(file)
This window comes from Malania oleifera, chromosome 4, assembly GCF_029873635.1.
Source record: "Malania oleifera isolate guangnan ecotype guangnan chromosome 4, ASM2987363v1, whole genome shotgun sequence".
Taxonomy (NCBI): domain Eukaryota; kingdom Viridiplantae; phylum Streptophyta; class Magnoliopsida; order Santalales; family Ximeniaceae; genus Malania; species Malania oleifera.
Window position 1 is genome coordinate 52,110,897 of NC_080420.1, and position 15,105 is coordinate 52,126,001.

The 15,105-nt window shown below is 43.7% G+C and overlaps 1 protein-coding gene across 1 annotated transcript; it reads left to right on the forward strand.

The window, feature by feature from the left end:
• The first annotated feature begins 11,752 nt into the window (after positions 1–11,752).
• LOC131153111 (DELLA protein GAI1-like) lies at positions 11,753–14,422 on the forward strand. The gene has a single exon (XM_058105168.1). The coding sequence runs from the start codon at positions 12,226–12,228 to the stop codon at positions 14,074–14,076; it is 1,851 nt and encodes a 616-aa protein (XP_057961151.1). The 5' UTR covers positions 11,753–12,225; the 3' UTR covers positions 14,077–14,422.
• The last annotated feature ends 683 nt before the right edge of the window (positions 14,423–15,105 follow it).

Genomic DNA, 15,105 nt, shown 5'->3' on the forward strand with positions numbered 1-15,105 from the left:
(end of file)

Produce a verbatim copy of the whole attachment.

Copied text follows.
This window comes from Malania oleifera, chromosome 4, assembly GCF_029873635.1.
Source record: "Malania oleifera isolate guangnan ecotype guangnan chromosome 4, ASM2987363v1, whole genome shotgun sequence".
Taxonomy (NCBI): domain Eukaryota; kingdom Viridiplantae; phylum Streptophyta; class Magnoliopsida; order Santalales; family Ximeniaceae; genus Malania; species Malania oleifera.
Window position 1 is genome coordinate 52,110,897 of NC_080420.1, and position 15,105 is coordinate 52,126,001.

The 15,105-nt window shown below is 43.7% G+C and overlaps 1 protein-coding gene across 1 annotated transcript; it reads left to right on the forward strand.

The window, feature by feature from the left end:
• The first annotated feature begins 11,752 nt into the window (after positions 1–11,752).
• LOC131153111 (DELLA protein GAI1-like) lies at positions 11,753–14,422 on the forward strand. The gene has a single exon (XM_058105168.1). The coding sequence runs from the start codon at positions 12,226–12,228 to the stop codon at positions 14,074–14,076; it is 1,851 nt and encodes a 616-aa protein (XP_057961151.1). The 5' UTR covers positions 11,753–12,225; the 3' UTR covers positions 14,077–14,422.
• The last annotated feature ends 683 nt before the right edge of the window (positions 14,423–15,105 follow it).

Genomic DNA, 15,105 nt, shown 5'->3' on the forward strand with positions numbered 1-15,105 from the left: